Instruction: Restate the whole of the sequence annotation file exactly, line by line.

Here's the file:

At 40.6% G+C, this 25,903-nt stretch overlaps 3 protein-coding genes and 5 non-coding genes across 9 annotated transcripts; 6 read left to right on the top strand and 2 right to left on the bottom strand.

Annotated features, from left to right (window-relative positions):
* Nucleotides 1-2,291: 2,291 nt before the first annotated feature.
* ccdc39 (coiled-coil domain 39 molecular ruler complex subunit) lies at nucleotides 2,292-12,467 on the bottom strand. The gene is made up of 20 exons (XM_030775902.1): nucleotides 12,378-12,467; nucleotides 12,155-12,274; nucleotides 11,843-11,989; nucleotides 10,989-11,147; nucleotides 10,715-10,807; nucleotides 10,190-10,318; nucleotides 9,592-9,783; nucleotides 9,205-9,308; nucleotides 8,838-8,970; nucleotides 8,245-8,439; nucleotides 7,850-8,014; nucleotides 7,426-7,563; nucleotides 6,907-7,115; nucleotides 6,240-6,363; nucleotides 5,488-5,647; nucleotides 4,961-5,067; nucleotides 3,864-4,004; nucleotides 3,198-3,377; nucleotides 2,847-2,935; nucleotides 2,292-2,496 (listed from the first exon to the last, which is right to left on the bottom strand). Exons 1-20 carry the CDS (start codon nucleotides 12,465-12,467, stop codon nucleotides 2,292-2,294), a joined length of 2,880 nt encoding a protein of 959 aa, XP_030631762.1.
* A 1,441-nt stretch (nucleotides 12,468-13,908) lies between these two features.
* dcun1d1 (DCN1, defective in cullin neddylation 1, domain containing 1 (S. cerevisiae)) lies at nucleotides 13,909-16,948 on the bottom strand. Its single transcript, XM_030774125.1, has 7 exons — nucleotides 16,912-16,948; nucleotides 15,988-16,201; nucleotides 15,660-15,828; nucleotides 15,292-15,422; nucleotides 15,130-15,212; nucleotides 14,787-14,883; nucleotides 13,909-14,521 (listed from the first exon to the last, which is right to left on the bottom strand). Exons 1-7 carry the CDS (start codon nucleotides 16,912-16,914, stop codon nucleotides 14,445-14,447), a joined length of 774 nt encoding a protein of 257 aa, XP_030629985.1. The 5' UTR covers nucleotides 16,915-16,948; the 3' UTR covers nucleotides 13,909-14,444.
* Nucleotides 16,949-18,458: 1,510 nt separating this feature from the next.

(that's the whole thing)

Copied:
At 40.6% G+C, this 25,903-nt stretch overlaps 3 protein-coding genes and 5 non-coding genes across 9 annotated transcripts; 6 read left to right on the top strand and 2 right to left on the bottom strand.

Annotated features, from left to right (window-relative positions):
* Nucleotides 1-2,291: 2,291 nt before the first annotated feature.
* ccdc39 (coiled-coil domain 39 molecular ruler complex subunit) lies at nucleotides 2,292-12,467 on the bottom strand. The gene is made up of 20 exons (XM_030775902.1): nucleotides 12,378-12,467; nucleotides 12,155-12,274; nucleotides 11,843-11,989; nucleotides 10,989-11,147; nucleotides 10,715-10,807; nucleotides 10,190-10,318; nucleotides 9,592-9,783; nucleotides 9,205-9,308; nucleotides 8,838-8,970; nucleotides 8,245-8,439; nucleotides 7,850-8,014; nucleotides 7,426-7,563; nucleotides 6,907-7,115; nucleotides 6,240-6,363; nucleotides 5,488-5,647; nucleotides 4,961-5,067; nucleotides 3,864-4,004; nucleotides 3,198-3,377; nucleotides 2,847-2,935; nucleotides 2,292-2,496 (listed from the first exon to the last, which is right to left on the bottom strand). Exons 1-20 carry the CDS (start codon nucleotides 12,465-12,467, stop codon nucleotides 2,292-2,294), a joined length of 2,880 nt encoding a protein of 959 aa, XP_030631762.1.
* A 1,441-nt stretch (nucleotides 12,468-13,908) lies between these two features.
* dcun1d1 (DCN1, defective in cullin neddylation 1, domain containing 1 (S. cerevisiae)) lies at nucleotides 13,909-16,948 on the bottom strand. Its single transcript, XM_030774125.1, has 7 exons — nucleotides 16,912-16,948; nucleotides 15,988-16,201; nucleotides 15,660-15,828; nucleotides 15,292-15,422; nucleotides 15,130-15,212; nucleotides 14,787-14,883; nucleotides 13,909-14,521 (listed from the first exon to the last, which is right to left on the bottom strand). Exons 1-7 carry the CDS (start codon nucleotides 16,912-16,914, stop codon nucleotides 14,445-14,447), a joined length of 774 nt encoding a protein of 257 aa, XP_030629985.1. The 5' UTR covers nucleotides 16,915-16,948; the 3' UTR covers nucleotides 13,909-14,444.
* Nucleotides 16,949-18,458: 1,510 nt separating this feature from the next.